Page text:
Aereo’s gauntlet has been cast

Should broadcasters disrupt their own business model for the sake of building something that fits better with tomorrow and tomorrow’s technology?

An insightful article in yesterday’s New York Times makes the chilling point that the disruptive nature of Aereo, Barry Diller’s broadcast antenna farm for digital users, “might lead to a larger breakdown in the bundling of content over time.” In other words, it’s a threat for broadcasters to take seriously.

And they have. A judge’s refusal to grant an injunction against Aereo this summer is being appealed, and broadcasters are confident they can win on grounds that it’s a copyright violation. Aereo argues that by providing antennas and DVRs to subscribers, they’re doing nothing more than a consumer could do for him or herself.

There are other players in the space, including those blessed by the National Association of Broadcasters, but Aereo gets the publicity, because of the clever way it skirts the status quo.

The real conundrum for broadcasters is this: should we pursue this disruption for ourselves instead of playing defense, defense, defense? The answer is tougher than you think. The Web is not a sustaining innovation for broadcasters anymore than it was for newspapers, as noted by Gordon Borrell two years ago:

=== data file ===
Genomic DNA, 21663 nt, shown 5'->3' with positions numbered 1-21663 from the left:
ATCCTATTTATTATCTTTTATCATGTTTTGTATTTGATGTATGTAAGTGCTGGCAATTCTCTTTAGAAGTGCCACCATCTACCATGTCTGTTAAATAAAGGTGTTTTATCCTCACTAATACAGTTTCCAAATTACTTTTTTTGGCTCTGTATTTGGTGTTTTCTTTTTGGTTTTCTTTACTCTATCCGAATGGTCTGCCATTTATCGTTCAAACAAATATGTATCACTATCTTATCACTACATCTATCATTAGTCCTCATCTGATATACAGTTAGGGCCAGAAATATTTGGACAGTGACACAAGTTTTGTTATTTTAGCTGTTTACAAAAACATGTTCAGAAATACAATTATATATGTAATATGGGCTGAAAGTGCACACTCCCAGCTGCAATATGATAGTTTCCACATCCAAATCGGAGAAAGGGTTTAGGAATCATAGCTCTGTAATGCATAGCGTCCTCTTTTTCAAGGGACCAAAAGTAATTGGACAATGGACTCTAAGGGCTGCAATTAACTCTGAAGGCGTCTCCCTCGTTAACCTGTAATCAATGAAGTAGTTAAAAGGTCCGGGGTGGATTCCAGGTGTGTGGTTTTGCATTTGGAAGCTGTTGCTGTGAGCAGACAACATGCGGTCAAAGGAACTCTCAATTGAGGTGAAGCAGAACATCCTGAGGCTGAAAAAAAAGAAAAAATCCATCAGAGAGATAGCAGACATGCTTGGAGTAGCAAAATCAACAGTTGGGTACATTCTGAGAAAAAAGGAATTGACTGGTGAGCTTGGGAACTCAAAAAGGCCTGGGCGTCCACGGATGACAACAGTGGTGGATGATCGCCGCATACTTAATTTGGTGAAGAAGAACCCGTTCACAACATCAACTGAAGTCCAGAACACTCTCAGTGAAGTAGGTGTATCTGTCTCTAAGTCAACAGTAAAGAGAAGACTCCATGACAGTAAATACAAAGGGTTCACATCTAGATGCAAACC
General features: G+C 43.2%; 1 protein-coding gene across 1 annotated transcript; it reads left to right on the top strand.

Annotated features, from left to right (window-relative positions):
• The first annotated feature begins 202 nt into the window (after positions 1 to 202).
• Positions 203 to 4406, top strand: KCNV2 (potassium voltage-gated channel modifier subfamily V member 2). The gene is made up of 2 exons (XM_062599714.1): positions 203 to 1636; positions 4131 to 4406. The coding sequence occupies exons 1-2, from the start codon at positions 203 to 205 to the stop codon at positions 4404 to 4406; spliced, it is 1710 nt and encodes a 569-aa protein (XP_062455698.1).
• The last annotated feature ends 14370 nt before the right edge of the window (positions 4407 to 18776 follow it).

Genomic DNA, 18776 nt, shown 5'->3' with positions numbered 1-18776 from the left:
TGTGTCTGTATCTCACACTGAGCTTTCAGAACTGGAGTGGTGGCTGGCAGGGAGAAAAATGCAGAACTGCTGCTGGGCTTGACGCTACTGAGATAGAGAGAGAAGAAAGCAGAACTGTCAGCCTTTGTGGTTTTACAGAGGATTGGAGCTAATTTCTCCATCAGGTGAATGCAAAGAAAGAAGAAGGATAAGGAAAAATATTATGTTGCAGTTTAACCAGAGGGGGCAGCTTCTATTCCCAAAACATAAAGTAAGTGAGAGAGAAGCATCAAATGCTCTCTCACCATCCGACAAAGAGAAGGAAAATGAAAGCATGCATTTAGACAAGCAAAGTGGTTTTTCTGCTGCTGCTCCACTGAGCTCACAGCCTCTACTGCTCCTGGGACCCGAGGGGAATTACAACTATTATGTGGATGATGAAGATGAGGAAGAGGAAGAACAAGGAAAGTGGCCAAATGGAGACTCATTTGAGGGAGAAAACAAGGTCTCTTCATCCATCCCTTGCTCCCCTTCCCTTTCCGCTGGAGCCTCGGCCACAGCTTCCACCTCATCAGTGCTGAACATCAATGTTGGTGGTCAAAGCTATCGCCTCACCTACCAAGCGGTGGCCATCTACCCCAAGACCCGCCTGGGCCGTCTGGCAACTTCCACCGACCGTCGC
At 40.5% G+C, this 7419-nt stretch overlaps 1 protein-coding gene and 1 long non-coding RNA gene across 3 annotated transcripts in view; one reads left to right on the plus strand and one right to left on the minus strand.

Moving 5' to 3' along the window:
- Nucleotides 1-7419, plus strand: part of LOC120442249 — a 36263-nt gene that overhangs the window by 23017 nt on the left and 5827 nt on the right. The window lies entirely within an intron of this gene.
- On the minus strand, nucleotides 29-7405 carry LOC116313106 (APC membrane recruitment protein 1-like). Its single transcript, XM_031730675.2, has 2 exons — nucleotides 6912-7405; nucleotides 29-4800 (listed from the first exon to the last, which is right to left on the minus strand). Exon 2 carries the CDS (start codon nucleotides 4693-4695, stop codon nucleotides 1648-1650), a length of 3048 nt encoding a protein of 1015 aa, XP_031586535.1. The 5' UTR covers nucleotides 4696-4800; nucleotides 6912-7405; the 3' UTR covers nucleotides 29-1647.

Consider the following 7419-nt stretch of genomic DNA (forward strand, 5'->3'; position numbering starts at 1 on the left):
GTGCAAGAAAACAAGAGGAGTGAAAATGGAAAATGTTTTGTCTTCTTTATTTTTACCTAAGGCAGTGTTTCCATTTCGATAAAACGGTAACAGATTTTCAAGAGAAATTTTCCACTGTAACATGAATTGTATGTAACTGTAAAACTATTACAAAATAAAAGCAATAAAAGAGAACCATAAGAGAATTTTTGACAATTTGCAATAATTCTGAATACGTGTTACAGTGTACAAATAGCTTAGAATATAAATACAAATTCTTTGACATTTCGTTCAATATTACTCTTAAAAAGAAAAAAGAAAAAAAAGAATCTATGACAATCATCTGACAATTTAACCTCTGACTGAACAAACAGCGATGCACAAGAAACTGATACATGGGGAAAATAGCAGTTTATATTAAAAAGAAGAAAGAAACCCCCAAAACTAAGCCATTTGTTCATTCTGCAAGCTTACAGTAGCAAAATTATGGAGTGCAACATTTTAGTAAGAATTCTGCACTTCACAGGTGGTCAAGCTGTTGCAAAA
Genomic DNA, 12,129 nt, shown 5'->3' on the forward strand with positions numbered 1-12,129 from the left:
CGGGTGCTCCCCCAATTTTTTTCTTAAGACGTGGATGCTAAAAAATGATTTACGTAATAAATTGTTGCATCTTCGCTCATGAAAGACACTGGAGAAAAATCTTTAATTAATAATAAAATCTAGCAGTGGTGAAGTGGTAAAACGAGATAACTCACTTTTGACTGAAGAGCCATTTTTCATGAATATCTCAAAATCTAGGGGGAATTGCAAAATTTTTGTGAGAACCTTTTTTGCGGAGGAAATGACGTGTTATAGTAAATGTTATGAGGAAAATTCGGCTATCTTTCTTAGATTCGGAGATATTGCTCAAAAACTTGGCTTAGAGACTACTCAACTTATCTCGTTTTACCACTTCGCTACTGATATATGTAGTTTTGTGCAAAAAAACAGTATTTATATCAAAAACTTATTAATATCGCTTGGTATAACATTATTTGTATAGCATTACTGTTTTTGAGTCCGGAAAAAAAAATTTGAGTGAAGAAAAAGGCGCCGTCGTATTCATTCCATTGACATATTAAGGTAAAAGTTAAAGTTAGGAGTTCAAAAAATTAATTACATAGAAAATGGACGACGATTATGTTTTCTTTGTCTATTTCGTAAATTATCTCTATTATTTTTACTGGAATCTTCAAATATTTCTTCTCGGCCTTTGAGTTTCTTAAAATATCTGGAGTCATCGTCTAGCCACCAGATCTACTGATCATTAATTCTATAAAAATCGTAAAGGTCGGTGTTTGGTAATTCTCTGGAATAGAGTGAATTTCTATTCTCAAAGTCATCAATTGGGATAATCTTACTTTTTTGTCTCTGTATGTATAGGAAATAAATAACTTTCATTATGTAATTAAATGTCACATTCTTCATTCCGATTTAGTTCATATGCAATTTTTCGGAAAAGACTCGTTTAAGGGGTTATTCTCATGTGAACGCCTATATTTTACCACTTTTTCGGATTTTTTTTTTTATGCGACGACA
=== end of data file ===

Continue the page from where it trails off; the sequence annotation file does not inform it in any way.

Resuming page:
Is the Internet a sustaining technology to their radio, yellow pages, TV companies and newspapers, or is it a disruptive technology? The key to how companies think about that is the key to success or failure, and the key to why some companies in the local Internet space are succeeding so well, 10 years later.

As Borrell noted, you can tell what companies believe by how they’re behaving, and a Johnny-one-note of defense says much. There are many who would like to see the Web function as a giant cable TV system, but that position looks a lot like wishful thinking, regardless of how much money is poured into it. The Web is a 3‑way communications medium, not one-way, and pulling broadcast signals into the mix doesn’t change that.

We’ve all heard the stories about how Blockbuster “should” have been Netflix, Kodak “should” have owned digital photography, and railroads “should” have been airlines. Here we have a case where the broadcast TV industry has an opportunity to cannibalize itself and create an advantage in the world of digital, unbundled TV, instead of sitting back and watching somebody else do it instead and at our expense.

The problem is that that would take thinking like the tech industry and not the media industry, and I’m afraid that’s just too much for us to handle right now. We have little energy for it, because managing threatened bottom lines is a full-time job all by itself.

Is this is a case of fighting to win the battle while losing the overall war? Only the cold reality of future history can answer that.